Unidentified drone strikes home of firebrand Iraqi cleric Sadr

The incident occurred after Sadr urged his supporters to go and protect Baghdad protesters amid a breakout of violence by unidentified individuals.
author_image Kurdistan 24

ERBIL (Kurdistan 24) – An unidentified drone has shelled the residence of Iraqi Shia cleric Muqtada al-Sadr in Najaf, a close politician to the senior leader wrote on social media on Saturday.

“Al-Hannana was bombed at dawn today by a drone in response to orders issued by his eminence for the Blue Caps to protect the revolutionaries [protesters] in Baghdad and Najaf last night,” Muhammad Saleh al-Iraqi wrote on Facebook.

Hannana is the area where Sadr lives. A source close to Sadr told Agence France-Presse that the unmanned drone dropped a bomb on Sadr’s home, but hit its outer wall.

The local Najaf government later denied that any planes had entered the province’s airspace over the past 24 hours and said the incident required an investigation. “No sounds of explosions were heard in Najaf and its surroundings.” It added that the attack could have been carried out using small consumer drones.

The incident occurred just hours after armed individuals killed upward to 23 protesters, according to Reuters, in Baghdad’s Tahrir Square, and wounded over 127 others.

The Shia cleric is currently in Iran’s holy city of Qom on a religious-related visit. In anticipation of a bloody night, however, he urged his supporters to go to the protest square of Baghdad to protect demonstrators.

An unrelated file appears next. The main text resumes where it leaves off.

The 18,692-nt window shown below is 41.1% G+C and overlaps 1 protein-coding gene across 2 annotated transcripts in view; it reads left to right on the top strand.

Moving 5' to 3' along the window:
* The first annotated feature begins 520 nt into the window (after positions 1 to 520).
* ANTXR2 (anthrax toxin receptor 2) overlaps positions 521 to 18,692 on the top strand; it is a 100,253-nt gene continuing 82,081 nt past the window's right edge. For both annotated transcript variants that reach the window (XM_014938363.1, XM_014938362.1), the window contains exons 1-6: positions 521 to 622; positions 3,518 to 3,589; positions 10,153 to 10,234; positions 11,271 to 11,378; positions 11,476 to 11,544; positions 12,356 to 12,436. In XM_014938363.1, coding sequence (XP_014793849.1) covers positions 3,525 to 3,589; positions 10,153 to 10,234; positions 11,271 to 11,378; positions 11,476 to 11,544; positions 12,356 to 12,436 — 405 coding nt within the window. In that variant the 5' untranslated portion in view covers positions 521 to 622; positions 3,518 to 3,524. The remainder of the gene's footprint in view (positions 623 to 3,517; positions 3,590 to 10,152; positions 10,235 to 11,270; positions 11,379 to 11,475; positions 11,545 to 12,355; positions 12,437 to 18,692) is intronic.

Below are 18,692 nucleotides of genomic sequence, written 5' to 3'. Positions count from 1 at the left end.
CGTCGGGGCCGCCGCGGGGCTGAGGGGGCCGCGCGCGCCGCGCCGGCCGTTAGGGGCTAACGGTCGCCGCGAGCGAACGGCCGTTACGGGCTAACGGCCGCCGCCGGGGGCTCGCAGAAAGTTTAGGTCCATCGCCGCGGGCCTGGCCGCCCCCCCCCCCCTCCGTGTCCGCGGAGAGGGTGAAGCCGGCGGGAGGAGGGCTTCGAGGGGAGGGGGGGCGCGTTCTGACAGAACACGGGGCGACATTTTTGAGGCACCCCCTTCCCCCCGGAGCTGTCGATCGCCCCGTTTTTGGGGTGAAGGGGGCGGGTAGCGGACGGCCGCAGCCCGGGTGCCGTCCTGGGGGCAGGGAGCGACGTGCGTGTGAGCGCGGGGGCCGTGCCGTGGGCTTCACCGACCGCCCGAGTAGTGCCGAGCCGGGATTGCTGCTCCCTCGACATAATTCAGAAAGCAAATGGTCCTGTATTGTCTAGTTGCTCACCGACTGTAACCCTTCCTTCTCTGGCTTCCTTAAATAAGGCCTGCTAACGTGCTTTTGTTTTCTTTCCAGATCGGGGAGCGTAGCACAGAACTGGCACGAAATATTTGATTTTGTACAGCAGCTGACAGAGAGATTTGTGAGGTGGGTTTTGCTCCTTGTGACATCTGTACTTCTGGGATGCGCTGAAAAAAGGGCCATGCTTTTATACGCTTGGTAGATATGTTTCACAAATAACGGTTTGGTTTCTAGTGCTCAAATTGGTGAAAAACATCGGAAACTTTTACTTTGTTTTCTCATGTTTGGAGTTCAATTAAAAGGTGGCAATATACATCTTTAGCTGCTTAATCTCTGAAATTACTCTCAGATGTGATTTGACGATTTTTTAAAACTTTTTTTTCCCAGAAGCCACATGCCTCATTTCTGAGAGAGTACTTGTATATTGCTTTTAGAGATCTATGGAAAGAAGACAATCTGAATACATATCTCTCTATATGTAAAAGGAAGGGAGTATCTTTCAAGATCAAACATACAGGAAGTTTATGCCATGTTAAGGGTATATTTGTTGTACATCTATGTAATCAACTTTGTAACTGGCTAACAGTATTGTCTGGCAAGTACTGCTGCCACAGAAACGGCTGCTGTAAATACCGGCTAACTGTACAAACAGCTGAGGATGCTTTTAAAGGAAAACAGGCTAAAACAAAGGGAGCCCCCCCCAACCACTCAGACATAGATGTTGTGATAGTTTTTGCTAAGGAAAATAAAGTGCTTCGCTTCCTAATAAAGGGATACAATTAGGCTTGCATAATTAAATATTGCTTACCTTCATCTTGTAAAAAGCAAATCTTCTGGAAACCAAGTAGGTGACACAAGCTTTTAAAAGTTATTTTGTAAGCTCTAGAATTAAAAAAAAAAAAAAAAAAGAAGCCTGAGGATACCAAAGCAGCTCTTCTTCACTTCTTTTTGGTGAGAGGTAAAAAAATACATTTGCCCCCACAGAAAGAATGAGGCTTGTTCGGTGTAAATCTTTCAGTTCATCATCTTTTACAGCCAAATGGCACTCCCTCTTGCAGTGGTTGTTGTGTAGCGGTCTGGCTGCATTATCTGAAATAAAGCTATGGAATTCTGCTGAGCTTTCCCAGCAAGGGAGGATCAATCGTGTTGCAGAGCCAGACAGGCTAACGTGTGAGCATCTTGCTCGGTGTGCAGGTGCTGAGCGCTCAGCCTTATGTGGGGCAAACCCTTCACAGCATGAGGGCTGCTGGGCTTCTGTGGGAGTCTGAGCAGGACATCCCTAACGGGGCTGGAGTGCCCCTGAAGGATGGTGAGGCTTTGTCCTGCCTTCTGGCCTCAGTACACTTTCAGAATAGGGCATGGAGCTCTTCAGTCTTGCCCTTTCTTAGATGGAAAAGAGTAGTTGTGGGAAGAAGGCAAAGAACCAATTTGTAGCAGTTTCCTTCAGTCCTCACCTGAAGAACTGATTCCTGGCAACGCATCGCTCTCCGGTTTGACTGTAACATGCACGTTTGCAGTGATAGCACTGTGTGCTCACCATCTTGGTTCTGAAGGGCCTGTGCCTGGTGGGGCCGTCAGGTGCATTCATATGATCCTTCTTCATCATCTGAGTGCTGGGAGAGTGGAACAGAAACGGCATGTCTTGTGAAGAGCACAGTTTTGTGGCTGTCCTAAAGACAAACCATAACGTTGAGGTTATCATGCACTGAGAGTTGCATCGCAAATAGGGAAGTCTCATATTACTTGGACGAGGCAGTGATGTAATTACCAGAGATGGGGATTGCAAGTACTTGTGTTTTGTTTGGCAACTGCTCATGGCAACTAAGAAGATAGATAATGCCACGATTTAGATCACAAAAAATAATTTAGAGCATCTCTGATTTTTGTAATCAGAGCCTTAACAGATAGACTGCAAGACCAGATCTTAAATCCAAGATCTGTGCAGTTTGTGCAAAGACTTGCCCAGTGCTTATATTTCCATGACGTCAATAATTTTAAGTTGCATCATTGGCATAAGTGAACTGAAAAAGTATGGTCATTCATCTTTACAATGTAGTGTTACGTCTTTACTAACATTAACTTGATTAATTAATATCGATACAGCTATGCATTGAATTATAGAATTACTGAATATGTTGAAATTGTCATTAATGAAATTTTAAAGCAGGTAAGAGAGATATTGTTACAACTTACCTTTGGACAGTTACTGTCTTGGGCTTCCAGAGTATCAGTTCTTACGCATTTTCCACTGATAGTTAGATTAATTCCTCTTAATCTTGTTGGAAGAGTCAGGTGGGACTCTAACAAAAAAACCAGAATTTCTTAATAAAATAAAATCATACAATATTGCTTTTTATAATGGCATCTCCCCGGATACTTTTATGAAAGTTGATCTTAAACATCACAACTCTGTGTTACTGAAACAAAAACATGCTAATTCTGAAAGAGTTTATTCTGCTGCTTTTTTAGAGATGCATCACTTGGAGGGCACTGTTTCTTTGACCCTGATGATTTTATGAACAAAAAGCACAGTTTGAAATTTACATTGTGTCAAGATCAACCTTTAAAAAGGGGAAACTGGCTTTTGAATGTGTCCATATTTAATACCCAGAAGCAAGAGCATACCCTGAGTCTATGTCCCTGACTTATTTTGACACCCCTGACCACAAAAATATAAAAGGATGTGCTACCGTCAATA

Videos that were posted on social media purported to show the cleric’s militias capturing perpetrators of the violence. Media reports claimed three Sadr supporters died in the shootings.

It was unclear who carried out Friday night’s attacks on protesters, which appeared the bloodiest night of violence since demonstrations began in early October. Parliament recently approved the resignation of Prime Minister Adil Abdul Mahdi in response to protest demands.

The interior ministry (police) announced that it had formed a commission of inquiry to investigate the attacks on protesters. A ministry spokesperson said security forces had cordoned off the area where the incident occurred in search of those responsible for the massacre.

A Popular Mobilization Forces (PMF) militia group reportedly shot at demonstrators on Friday in another attempt to disperse protests near Baghdad’s bridges.

Since protests began, over 400 people have died, most of them killed by Iraqi security forces, while 17,000 others have been wounded.

Editing by Karzan Sulaivany